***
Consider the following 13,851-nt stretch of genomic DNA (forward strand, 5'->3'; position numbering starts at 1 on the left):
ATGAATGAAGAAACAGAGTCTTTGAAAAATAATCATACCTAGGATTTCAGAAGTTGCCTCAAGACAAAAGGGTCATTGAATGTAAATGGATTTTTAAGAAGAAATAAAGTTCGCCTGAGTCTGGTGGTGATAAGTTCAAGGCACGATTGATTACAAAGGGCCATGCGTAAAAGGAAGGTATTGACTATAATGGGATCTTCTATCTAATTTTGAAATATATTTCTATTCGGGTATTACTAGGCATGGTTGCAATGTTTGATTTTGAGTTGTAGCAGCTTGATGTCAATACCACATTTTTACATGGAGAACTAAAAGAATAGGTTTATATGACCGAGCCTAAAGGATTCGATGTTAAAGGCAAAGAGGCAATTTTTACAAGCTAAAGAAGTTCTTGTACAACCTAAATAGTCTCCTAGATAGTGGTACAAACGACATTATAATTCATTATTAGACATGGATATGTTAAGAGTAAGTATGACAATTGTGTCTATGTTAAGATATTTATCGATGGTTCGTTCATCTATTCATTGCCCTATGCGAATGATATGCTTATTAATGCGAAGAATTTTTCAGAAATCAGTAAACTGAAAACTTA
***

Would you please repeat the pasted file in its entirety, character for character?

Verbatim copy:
Consider the following 13,851-nt stretch of genomic DNA (forward strand, 5'->3'; position numbering starts at 1 on the left):
ATGAATGAAGAAACAGAGTCTTTGAAAAATAATCATACCTAGGATTTCAGAAGTTGCCTCAAGACAAAAGGGTCATTGAATGTAAATGGATTTTTAAGAAGAAATAAAGTTCGCCTGAGTCTGGTGGTGATAAGTTCAAGGCACGATTGATTACAAAGGGCCATGCGTAAAAGGAAGGTATTGACTATAATGGGATCTTCTATCTAATTTTGAAATATATTTCTATTCGGGTATTACTAGGCATGGTTGCAATGTTTGATTTTGAGTTGTAGCAGCTTGATGTCAATACCACATTTTTACATGGAGAACTAAAAGAATAGGTTTATATGACCGAGCCTAAAGGATTCGATGTTAAAGGCAAAGAGGCAATTTTTACAAGCTAAAGAAGTTCTTGTACAACCTAAATAGTCTCCTAGATAGTGGTACAAACGACATTATAATTCATTATTAGACATGGATATGTTAAGAGTAAGTATGACAATTGTGTCTATGTTAAGATATTTATCGATGGTTCGTTCATCTATTCATTGCCCTATGCGAATGATATGCTTATTAATGCGAAGAATTTTTCAGAAATCAGTAAACTGAAAACTTA